NINE months ago Ronny Deila walked into Parkhead, took a seat, watched a game, and wasn't given a second look by anyone around him.
No-one had the slightest reason to suspect the guy in their midst would be the next manager of Celtic. And nor did he.
He was there to watch their Champions League group match against Barcelona, and he managed to relay the story yesterday while sounding sufficiently impressed rather than gushing or corny. "I almost never take pictures but I filmed that," he said. "So many times I have looked at that film, when You'll Never Walk Alone was sung before the match. I showed my girls [he is a married dad of 14-year-old twin girls]. At that point I didn't know that this was going to happen."
By "this" he meant landing the biggest job of his life, and the accompanying hullaballoo which came with that at Parkhead yesterday. There are no half measures when a Celtic manager is presented to the media and Deila was given a thorough introduction to Scotland's journalistic mill. Celtic media, the telly and radio, the daily papers, the Sundays, the Norwegian press who'd come over to cover him; they all wanted their bit of Deila. He managed to satisfy them all with aplomb, handling an hour or so of questioning with intelligence, warmth and humour. It was good going for a man who was managing little Stromsgodset at the start of the week.
Above all he dealt with it without looking spooked or uncomfortable, even when he was paraded in front of hundreds of fans on the Parkhead steps. It was an impressive public debut. Deila sounded confident rather than arrogant, and he seemed sure of himself when he spoke at length about his determination to develop and improve players without losing sight of Celtic's fundamental need to keep winning. "I think a lot of this business is about results. We need to win games and trophies. But I have to go behind that and think 'what can I do to get the best out of the team' and really work with the culture. If we talk about developing, people say 'oh developing, we don't give a sh** if we don't win'. For me, that is what you do to win. You work with the boys and the staff and get the most from them. I'm an emotional guy. I love to win, of course.
"But the best thing I know is when you have a good performance on the pitch and you win and the atmosphere is like what is was like here for Celtic versus Barcelona. When I'm driving the car home at night, I get goosebumps when I think about it. That is football. It's fun to win, but the way to win is the most fun thing. I hope I can sit in my car driving to my apartment somewhere and feel that emotion.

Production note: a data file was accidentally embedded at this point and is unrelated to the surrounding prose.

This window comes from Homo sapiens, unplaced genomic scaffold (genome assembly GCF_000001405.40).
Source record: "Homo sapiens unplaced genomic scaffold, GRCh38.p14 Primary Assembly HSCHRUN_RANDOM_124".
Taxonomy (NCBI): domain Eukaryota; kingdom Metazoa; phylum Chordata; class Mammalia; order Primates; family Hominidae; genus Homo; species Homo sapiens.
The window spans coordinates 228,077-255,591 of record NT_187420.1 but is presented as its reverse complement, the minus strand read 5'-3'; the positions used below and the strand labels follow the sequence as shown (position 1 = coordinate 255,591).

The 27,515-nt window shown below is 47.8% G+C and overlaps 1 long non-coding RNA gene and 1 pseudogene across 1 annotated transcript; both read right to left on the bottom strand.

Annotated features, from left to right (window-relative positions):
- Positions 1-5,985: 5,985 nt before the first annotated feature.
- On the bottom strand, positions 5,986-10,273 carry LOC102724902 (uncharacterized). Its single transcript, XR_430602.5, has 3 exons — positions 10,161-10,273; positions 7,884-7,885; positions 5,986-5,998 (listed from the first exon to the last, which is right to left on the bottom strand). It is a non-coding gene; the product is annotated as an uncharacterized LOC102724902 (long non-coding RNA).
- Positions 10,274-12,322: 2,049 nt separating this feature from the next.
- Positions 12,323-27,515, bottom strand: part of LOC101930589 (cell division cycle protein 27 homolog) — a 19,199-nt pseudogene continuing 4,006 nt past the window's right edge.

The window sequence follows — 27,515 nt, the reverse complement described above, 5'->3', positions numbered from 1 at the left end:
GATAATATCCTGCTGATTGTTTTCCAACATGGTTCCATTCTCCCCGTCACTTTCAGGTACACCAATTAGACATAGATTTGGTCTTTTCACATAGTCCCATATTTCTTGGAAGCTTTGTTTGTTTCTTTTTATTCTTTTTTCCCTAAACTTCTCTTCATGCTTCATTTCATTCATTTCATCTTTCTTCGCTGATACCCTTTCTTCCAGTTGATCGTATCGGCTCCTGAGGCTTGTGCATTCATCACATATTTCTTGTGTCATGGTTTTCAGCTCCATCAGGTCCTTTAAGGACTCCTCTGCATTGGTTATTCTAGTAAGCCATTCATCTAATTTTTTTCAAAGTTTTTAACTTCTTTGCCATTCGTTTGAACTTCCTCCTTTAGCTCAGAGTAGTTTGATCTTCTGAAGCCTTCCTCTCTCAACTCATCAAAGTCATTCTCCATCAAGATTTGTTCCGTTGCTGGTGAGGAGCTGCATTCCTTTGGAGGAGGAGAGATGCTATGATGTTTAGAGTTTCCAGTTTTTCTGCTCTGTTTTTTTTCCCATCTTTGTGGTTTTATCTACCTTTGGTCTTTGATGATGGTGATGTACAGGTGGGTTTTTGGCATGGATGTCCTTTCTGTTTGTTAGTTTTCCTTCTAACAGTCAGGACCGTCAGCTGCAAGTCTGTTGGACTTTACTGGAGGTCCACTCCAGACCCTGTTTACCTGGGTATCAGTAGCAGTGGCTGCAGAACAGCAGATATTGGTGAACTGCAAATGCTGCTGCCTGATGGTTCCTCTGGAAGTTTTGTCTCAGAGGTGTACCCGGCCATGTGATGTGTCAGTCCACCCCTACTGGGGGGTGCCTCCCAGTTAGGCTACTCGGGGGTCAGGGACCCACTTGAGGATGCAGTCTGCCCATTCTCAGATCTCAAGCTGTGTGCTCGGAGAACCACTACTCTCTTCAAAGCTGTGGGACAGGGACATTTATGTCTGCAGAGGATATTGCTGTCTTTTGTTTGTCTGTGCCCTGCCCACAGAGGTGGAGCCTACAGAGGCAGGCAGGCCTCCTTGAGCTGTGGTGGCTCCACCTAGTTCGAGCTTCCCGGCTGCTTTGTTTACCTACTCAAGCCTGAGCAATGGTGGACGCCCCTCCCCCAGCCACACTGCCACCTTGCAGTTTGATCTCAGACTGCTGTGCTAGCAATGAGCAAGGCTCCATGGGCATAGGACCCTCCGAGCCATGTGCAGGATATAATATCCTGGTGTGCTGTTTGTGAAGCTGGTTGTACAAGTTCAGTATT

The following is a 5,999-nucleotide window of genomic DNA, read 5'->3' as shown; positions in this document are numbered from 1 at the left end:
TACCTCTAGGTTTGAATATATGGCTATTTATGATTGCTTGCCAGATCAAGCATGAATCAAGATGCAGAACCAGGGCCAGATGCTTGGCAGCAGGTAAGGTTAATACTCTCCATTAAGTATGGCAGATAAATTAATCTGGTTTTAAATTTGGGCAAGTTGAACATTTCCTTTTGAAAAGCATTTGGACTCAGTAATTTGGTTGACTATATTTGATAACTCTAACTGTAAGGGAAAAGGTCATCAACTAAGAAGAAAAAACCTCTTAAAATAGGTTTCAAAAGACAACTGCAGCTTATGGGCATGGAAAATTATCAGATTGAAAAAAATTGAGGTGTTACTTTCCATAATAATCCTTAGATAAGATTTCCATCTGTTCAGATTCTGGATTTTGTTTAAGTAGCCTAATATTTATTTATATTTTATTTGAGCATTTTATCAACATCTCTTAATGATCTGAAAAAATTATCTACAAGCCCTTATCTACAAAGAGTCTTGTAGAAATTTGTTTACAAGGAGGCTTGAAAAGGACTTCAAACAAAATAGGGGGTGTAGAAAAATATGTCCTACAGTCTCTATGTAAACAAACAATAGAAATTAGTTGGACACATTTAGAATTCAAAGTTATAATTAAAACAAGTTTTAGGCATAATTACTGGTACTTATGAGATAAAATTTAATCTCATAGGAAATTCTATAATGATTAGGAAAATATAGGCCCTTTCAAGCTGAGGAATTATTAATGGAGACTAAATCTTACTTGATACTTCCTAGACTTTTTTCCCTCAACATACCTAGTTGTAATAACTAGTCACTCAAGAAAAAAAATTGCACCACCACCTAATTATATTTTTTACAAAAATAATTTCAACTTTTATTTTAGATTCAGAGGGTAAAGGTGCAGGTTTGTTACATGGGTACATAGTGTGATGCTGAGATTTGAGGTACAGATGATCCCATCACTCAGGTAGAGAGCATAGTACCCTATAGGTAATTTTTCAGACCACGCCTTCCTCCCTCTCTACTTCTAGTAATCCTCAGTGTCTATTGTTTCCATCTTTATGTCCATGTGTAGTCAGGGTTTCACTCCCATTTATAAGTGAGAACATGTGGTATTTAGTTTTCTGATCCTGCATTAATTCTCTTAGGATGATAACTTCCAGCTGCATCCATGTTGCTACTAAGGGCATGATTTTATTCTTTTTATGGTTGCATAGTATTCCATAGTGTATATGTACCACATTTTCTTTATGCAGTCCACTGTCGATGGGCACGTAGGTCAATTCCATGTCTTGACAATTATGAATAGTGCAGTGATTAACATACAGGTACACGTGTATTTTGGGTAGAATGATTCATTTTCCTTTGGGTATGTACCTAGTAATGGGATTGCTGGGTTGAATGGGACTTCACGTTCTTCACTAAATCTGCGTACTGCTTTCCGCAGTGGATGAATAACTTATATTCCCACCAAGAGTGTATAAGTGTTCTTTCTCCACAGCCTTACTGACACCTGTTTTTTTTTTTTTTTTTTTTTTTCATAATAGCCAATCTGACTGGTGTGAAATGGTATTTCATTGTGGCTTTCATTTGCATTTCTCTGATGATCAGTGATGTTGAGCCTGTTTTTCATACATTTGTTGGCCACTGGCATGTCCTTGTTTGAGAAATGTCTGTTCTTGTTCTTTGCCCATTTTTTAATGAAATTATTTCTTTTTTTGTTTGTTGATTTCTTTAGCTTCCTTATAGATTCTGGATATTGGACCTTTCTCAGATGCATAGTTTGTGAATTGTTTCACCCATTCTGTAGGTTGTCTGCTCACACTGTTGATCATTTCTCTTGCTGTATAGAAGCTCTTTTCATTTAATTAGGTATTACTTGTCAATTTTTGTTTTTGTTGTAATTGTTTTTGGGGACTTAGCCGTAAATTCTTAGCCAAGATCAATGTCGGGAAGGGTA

"At Celtic you have to play offensive football, it is in their history. You have to develop players, like I did at Stromsgodset. When I think of Celtic I think of history, of atmosphere, of passion, of family now, of energy." Last year he was contacted about moving to Sweden to take charge of Malmo but he did not pursue the opportunity. Celtic instantly felt like a far more attractive proposition. "It is about the philosophy and the values and you feel you can be a part of it."
When Deila was a schoolboy he set his sights on life as a footballer only for his mother to encourage him to instead pursue a career in education. He became a qualified teacher, taking classes of one to 10-year-olds. When he gravitated towards playing football and then full-time football management, his mother gave him a mild telling off. "She said to me that I'd picked wrong!" he said.
Coaching, and even coach education, is the essence of what Deila enjoys about football. During his playing days he trained under-19 teams and worked for the Norwegian Football Federation in helping to develop coaches and leaders. "I love to work with people and create things with people," he said. He has been entirely comfortable working under a director of football at Stromsgodset, Jostein Flo, but remains firm in asserting himself as his own man when it comes to training, tactics and management. Had Celtic offered him the role of assistant manager - he was considered when Johan Mjallby left the club - he would have turned them down. Becoming manager was a different matter.
His appetite for football knowledge has taken him to Borussia Dortmund - their manager, Jurgen Klopp, sent a him message of congratulations and good luck yesterday - Manchester City, Liverpool, Barcelona and Rennes. Comparisons to Klopp and to Brendan Rodgers have swirled around Deila's head this week. Celtic, eager to shape the perception of their unknown new man, haven't exactly discouraged these overblown claims but Deila himself played them down. He will make his own name, he said, not place himself in the slipstream of some more famous figure. Those visits to major European clubs broadened a football intelligence which would otherwise have been limited to what he has learned from a career spent entirely in Norway. It was quietly impressive, yesterday, when he said he would not take anyone from his Stromsgodset backroom team to Celtic. He explained: "It is really important to have people who are from Scotland and from Celtic. You never know what will happen, maybe foreign people or players will come. For now, I have to get control of everything and then we will see what is best."
The Celtic chief executive, Peter Lawwell, barely left his side throughout all of this. It was an obvious ploy to shield his man from any journalistic curveballs. In truth, none were thrown. More to the point, Deila looked perfectly capable of dealing with any which might have come his way. There are no points or cups given out for how a manager handles himself in front of the media, and he wouldn't be the first to talk a good game only to crash and burn. But yesterday was still a test for Celtic's new man, and he cruised it.